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Ascoli Piceno, Italy

Alciati A.,Hermanas Hospitalarias | Sgiarovello P.,University of Milan | Atzeni F.,University of Milan | Sarzi-Puttini P.,University of Milan
Reumatismo | Year: 2012

Objective. To review the literature addressing the relationship between mood disorders and fibromyalgia/chron-ic pain and our current understanding of overlapping pathophysiological processes and pain and depression circuitry. Methods. We selectively reviewed articles on the co-occurrence of mood disorders and fibromyalgia/chronic pain published between 1990 and July 2012 in PubMed. Bibliographies and cross references were considered and included when appropriate. Results. Forty-nine out of 138 publications were retained for review. The vast majority of the studies found an association between depression and fibromyalgia. There is evidence that depression is often accompanied by symptoms of opposite polarity characterised by heights of mood, thinking and behaviour that have a considerable impact on pharmacological treatment. Recent developments support the view that the high rates of fibromyalgia and mood disorder comorbidity is generated by largely overlapping pathophysiological processes in the brain, that provide a neurobiological basis for the bidirectional, mutually exacerbating and disabling relationship between pain and depression. Conclusions. The finding of comparable pathophysiological characteristics of pain and depression provides a framework for understanding the relationship between the two conditions and sheds some light on neurobio-logical and therapeutic aspects. Source

Perna G.,Hermanas Hospitalarias | Perna G.,University of Miami | Perna G.,Maastricht University
Journal of Psychopathology | Year: 2012

Panic disorder (PD) is a clinical entity which complexity can be organized in a "march of panic" whose organizing psychopathological principle is represented by the unexpected panic attacks. Panic phenomenology is defined not only by full blown and limited symptoms panic attacks but also by aborted panic attacks and shadows of panic. All together these phenomena are the expression of the psychobiological mechanisms abnormally activated in PD. The target of psychopharmacological treatment should be focused on panic phenomenology while the only effective psychotherapeutic intervention, cognitive behavioral therapy, should correct the cognitive distortions and the avoidant and protective behaviors that limit panic patient's freedom. A complete therapeutic approach should include also regular aerobic exercise and evidence based breathing therapy. Often the chronicization of PD is the results of mistakes in the diagnostic and therapeutic processes rather than a true treatment resistance. Source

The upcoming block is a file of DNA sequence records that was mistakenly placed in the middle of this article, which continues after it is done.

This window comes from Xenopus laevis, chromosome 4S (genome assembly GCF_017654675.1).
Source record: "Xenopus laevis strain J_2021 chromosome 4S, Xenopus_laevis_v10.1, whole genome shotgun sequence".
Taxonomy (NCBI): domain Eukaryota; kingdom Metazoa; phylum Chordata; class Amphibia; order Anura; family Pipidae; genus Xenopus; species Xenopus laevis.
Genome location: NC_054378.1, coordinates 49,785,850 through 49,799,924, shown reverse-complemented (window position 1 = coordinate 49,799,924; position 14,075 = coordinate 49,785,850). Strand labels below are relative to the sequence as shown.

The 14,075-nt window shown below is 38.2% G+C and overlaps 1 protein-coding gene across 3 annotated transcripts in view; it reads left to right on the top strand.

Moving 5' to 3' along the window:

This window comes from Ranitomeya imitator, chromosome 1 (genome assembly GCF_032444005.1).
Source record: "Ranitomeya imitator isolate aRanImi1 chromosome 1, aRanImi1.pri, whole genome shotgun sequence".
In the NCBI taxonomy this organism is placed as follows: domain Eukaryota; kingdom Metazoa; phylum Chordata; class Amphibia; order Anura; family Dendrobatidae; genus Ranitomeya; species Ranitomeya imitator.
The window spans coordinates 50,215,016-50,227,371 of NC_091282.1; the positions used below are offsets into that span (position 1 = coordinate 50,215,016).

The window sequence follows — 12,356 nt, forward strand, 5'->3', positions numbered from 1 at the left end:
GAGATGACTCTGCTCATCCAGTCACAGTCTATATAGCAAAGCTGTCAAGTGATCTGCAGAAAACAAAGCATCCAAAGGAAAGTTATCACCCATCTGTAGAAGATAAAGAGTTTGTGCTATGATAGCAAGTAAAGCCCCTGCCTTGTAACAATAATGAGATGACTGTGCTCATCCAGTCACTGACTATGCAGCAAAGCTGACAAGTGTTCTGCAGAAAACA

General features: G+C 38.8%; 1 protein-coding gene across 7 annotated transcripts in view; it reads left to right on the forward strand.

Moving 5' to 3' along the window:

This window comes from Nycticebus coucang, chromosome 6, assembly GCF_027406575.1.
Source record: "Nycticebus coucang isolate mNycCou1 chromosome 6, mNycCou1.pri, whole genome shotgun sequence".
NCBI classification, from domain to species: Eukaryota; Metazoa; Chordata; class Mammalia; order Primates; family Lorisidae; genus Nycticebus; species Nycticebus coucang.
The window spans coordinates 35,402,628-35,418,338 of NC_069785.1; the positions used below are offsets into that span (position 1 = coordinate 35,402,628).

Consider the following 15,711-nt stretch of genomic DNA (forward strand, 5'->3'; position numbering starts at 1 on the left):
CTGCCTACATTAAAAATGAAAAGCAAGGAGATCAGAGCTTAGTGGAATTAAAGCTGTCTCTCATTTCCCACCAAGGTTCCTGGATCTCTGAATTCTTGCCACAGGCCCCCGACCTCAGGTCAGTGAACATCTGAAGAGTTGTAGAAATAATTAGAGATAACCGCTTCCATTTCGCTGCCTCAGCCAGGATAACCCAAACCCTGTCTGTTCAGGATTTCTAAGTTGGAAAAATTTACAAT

Atzeni F.,University of Milan | Salli S.,University of Palermo | Benucci M.,Rheumatology Unit | Di Franco M.,University of Rome La Sapienza | And 3 more authors.
Reumatismo | Year: 2012

Fibromyalgia (FM) is a chronic pain syndrome that affects at least 2% of the adult population. It is characterised by widespread pain, fatigue, sleep alterations and distress, and emerging evidence suggests a central nervous system (CNS) malfunction that increases pain transmission and perception. FM is often associated with other diseases that act as confounding and aggravating factors, such as rheumatoid arthritis (RA), spondyloarthritides (SpA), osteoarthritis (OA) and thyroid disease. Mechanism-based FM management should consider both peripheral and central pain, including effects due to cerebral input and that come from the descending inhibitory pathways. Rheumatologists should be able to distinguish primary and secondary FM, and need new guidelines and instruments to avoid making mistakes, bearing in mind that the diffuse pain of arthritides compromises the patients' quality of life. Source